Killdeer Distraction Display
Performing a distraction display before a predator puts a parent killdeer at grave risk.

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Photo of two killdeer chicks.
Killdeer Chicks
Like most other ground-nesters and waders, killdeer young are precocial.

Killdeer nesting

Killdeer sitting on rocky ground. Black and white striped breast is prominent.
Killdeer nesting
A killdeer at Hughes Mountain Natural Area
Habitat and conservation

Although killdeer are plovers, and plovers are typically shorebirds, the killdeer is common in fields and other dry uplands. It forages and nests in and around flooded fields, golf courses, lawns, sports fields, muddy shorelines, gravel parking lots, and farm ponds. It prefers open, flat, relatively dry areas where grass is very short.

Foods

Forages in open areas with no or very short vegetation for insects, worms, snails, and other invertebrates. Plovers usually forage on drier parts of mudflats, plowed fields, shallow-flooded fields, or short grassy areas such as lawns and golf courses. Visual predators, they tilt forward and run a short distance, pause, pick up prey from the ground, and repeat the search process. Their bills are larger at the tip than in the middle, somewhat like a dove or pigeon bill.

Distribution in Missouri

Statewide. In summer, common in every county, but most numerous in the Big Rivers Natural Division (along the Mississippi and Missouri river floodplains) and in the Mississippi Lowlands (Bootheel). In winter, they are most numerous in the southern part of the state.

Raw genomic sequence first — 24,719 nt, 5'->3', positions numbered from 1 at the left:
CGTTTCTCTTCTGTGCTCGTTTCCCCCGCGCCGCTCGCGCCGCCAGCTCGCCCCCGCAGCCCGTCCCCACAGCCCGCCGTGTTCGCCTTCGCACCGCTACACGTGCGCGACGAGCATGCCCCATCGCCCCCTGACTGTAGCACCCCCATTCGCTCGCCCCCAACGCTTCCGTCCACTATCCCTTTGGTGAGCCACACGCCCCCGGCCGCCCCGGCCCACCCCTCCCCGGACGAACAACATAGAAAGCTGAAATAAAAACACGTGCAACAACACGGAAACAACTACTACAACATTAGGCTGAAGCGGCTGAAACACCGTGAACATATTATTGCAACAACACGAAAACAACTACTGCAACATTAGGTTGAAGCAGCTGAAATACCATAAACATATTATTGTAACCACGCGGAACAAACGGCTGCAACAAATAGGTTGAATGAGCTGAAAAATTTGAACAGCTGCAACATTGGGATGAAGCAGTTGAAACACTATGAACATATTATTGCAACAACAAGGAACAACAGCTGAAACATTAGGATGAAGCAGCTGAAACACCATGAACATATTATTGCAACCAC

Status

Common migrant. Common summer resident statewide, but especially in the Bootheel region and the floodplains of big rivers. As a winter resident, uncommon in southern Missouri; rare in the north. Populations have been steadily declining continent-wide. They are poisoned when they eat insects contaminated by pesticides, and they frequently die in collisions with cars and buildings.

Life cycle

Nests are shallow depressions scratched into the bare ground, often decorated with rocks and other objects. Parents use a “broken-wing act” to lure away possible predators. Like most other ground-nesters and waders, killdeer young are precocial: At hatching, they are covered with fluffy down and can run around very soon. Killdeer migrate from Canada into northern South America, with much of the Lower 48 states and Mexico as year-round range.

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Photo of a killdeer nest with three eggs.
Killdeer Nest and Eggs

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Photo of a killdeer on its nest.
Killdeer Incubating Eggs

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Photo of a killdeer on its nest, beginning distraction display.
Killdeer Distraction Display

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Photo of two killdeer chicks.
Killdeer Chicks
Human connections

Killdeer have adapted well to human-altered habitats and often live quite close to us, foraging and nesting in grassy lawns, industrial parks, and even atop city buildings. If you’re looking for them, listen first for their distinctive calls. They fly in circles with pointed, narrow, stiff wings.

Ecosystem connections

As predators, killdeer play a role in limiting populations of the various insects and other invertebrates they eat. As prey, killdeer frequently end up as food for mammals, raptors, and reptiles. Their famous “broken wing act” evolved as a response to predation — always a threat to ground-nesters.